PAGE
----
Another amusing faux pas

Garrett Wollman
Sun Feb 24 00:49:59 EST 2013

<<On Sun, 24 Feb 2013 00:26:27 -0500, Bob DeMattia <> said:

> Although the ships are of foreign registry, they are not completely
> free of safety regulations.  Our ship was registered in the Bahamas,
> but all the safety equipment and procedures on board follow US Coast
> Guard regulations.  This would be needed in order for the ship to
> sail and dock in US waters and ports.

Some cruise ships are U.S.-flag vessels, even those owned by the same
company as the big "flag of convenience" cruise brands.  Under
U.S. law, a foreign-flag vessel may not make consecutive calls at
U.S. ports, so a cruise operator who wanted to call at both Juneau and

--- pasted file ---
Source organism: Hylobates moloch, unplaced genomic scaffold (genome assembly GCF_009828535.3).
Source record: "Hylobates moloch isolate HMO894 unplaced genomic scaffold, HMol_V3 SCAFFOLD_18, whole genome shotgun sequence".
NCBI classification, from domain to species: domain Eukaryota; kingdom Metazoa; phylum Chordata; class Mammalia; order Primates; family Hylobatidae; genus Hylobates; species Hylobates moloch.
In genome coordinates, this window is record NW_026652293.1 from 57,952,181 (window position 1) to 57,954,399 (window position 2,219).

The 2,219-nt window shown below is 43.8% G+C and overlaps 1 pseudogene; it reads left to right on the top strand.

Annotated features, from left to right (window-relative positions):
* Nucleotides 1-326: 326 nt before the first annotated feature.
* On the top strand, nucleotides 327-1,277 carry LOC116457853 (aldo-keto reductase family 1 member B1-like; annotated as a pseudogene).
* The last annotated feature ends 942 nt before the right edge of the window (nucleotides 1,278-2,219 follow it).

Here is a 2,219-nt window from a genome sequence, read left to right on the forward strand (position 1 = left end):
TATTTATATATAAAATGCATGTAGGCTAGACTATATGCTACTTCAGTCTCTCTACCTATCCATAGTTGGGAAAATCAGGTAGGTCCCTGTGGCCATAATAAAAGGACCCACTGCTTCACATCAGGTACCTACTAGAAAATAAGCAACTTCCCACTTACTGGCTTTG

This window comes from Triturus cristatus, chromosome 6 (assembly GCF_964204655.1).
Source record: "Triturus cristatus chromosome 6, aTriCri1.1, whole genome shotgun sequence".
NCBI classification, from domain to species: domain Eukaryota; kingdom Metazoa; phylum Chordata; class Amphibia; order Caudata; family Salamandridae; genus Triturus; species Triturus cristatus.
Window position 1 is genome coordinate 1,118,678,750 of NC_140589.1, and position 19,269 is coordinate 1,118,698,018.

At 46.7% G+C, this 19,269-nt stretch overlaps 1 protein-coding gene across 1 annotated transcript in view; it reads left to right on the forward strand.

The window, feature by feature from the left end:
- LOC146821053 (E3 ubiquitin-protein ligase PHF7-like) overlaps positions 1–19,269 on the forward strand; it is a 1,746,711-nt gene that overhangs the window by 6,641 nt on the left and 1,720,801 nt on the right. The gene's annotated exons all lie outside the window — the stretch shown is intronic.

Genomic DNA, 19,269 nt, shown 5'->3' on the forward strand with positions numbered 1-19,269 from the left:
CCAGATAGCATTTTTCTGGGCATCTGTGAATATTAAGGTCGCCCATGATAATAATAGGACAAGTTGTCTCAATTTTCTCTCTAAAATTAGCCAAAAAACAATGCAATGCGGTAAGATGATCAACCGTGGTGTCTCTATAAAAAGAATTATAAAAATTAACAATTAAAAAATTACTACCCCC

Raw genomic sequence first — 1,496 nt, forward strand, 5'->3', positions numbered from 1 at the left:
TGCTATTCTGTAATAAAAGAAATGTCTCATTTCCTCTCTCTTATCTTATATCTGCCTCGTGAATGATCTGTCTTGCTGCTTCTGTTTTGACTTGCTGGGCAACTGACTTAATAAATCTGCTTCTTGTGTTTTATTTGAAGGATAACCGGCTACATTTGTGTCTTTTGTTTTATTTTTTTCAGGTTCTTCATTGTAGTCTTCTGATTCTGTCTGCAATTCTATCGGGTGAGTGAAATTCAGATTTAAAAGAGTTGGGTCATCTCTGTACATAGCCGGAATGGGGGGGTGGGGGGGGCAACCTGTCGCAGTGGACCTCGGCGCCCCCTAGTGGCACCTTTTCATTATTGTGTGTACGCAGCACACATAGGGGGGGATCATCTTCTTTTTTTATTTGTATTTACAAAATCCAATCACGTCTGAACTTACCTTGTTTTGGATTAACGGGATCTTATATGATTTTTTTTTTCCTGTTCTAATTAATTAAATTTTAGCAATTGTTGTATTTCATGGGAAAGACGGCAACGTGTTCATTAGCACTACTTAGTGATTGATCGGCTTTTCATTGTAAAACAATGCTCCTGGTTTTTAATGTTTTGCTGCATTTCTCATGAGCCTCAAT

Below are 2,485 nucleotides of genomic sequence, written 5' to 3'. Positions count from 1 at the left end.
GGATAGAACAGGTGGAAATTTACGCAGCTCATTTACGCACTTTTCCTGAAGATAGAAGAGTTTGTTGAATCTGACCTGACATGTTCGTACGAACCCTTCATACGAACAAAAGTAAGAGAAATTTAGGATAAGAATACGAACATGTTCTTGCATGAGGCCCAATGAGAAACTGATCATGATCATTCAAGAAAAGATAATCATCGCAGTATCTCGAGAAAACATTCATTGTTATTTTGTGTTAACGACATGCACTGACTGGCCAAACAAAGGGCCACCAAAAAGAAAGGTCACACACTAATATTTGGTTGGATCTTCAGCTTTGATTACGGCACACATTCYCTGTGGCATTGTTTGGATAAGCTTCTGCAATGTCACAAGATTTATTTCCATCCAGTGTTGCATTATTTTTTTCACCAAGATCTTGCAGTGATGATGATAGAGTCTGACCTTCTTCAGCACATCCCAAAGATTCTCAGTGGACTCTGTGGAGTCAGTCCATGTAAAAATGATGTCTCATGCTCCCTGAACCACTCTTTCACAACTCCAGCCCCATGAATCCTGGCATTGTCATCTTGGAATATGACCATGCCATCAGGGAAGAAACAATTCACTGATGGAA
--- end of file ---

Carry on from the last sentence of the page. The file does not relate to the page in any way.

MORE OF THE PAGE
Anchorage, for example, would have to use a U.S.-registered ship,
whereas the Boston-Nassau cruises that run in the summer can be
Bahamian, Panamanian, Liberian, Norwegian, or indeed any other
country's vessels.  The choice of flag matters for more than just
safety inspection: for the owner of the vessel, the flag country may
offer benefits in terms of legal protection, insurance regulations,
and so on.  It seems to me that I've heard rather less (at least in
broadcast advertising) of cruise lines using Panama and Liberia; I
suspect that the financial benefits of choosing those flags were
outweighed by potential customers being scared off by the third-world
flag of convenience.


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